Boost for public health
03 December 2018 | Health
At the presentation of competency certificates this week, health permanent secretary Ben Nangombe said the training came at a crucial time. “Namibia lacks the human capacity in public health, especially in epidemiology.”
He said that “given the current state of emergency and re-emergence of diseases globally, including Hepatitis E and anthrax in Namibia, there is an urgent need to continue the training of field epidemiologists.”
The training was supported by the US government's Centres for Disease Control and Prevention and the US President's Emergency Plan for AIDS relief, and has already yielded positive outcomes.
Nangombe said the ministry is aware of the funding challenges that affect the smooth running of the programme, but hopes the CDC can continue to support the training.
He urged other development partners to come on board and said the ministry would dedicate funds to this “important work force development” too.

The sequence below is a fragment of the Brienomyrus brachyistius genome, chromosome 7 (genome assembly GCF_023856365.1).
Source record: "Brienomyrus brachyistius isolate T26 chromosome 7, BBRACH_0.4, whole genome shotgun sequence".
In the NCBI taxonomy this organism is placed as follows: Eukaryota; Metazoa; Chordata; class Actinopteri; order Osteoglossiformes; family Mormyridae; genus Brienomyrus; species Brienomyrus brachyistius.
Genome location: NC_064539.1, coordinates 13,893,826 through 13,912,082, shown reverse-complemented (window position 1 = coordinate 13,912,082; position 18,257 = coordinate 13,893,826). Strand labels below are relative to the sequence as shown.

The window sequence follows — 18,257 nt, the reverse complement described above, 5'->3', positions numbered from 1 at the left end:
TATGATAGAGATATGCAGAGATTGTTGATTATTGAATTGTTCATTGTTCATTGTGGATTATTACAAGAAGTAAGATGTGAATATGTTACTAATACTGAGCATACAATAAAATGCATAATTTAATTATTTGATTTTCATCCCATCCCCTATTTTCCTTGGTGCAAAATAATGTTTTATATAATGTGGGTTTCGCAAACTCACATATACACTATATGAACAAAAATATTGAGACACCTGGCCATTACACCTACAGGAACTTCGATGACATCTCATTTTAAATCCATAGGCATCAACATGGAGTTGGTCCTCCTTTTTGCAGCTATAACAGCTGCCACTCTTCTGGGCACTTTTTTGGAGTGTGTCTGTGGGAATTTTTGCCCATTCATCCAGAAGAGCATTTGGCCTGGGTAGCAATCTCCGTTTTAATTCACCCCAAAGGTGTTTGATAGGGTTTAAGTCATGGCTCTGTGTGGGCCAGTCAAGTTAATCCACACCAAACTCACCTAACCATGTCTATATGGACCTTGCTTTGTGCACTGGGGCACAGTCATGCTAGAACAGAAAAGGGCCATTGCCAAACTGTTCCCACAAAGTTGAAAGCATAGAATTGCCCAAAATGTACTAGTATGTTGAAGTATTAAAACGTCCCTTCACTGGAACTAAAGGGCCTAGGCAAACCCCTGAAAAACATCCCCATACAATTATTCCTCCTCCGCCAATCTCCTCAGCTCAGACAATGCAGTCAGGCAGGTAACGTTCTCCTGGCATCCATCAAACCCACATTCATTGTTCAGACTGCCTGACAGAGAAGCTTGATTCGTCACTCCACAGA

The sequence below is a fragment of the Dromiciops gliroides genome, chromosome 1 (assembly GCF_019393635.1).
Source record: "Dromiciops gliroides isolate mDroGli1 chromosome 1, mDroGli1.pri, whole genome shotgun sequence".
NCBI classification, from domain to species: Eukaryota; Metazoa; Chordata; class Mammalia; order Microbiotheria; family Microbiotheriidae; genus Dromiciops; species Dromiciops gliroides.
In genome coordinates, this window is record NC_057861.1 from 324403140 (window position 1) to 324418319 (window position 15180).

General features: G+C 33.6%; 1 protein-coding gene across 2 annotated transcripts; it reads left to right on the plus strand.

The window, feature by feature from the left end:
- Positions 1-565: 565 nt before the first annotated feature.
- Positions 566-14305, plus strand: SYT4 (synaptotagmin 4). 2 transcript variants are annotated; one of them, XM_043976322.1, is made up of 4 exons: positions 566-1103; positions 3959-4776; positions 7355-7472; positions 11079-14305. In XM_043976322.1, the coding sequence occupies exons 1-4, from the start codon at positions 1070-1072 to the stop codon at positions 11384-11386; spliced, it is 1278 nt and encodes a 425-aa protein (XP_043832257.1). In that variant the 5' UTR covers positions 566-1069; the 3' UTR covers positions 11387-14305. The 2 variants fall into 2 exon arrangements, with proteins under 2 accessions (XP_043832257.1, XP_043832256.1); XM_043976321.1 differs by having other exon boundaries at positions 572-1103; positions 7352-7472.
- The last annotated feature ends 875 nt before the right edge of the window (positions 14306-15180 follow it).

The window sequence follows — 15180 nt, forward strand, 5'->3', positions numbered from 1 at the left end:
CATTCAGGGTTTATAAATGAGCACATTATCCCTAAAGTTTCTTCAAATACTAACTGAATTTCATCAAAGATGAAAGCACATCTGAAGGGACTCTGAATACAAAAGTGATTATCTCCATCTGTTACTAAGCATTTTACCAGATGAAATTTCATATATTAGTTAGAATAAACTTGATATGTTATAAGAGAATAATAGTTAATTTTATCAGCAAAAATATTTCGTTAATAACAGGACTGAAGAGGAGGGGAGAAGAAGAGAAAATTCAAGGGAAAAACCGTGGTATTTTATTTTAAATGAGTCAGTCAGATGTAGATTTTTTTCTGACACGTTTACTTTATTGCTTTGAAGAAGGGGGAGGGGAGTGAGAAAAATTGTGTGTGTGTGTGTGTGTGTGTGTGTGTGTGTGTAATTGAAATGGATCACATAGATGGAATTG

So far, the programme has helped improve health outcomes in priority diseases such as HIV and TB as well s other epidemic prone diseases.
The graduate residents have supported the country's health system since the programme's inception by responding to, among others, the Hepatitis E outbreak, undertaken surveillance data analysis to boost optimal decision making, and health systems research on priority public health issues.
Nangombe said research by the
residents has helped track the progress of HIV and helped confirm suspected measles outbreaks, which led to the inclusion of the Rubella vaccination as part of routine immunisations.
The FELTP team have also helped improve the capacity of other health workers in the regions with whom they work together closely.
The aim is to produce highly skilled public health experts with advanced knowledge in the field epidemiology to respond to any public health crisis.
Nangombe said the programme has thus far enrolled five groups of 35 residents made up of medical doctors, nurses, laboratory scientists, veterinarians and environmental health officers.
So far four groups totalling 28
re-sidents have completed the course and another group of seven is in progress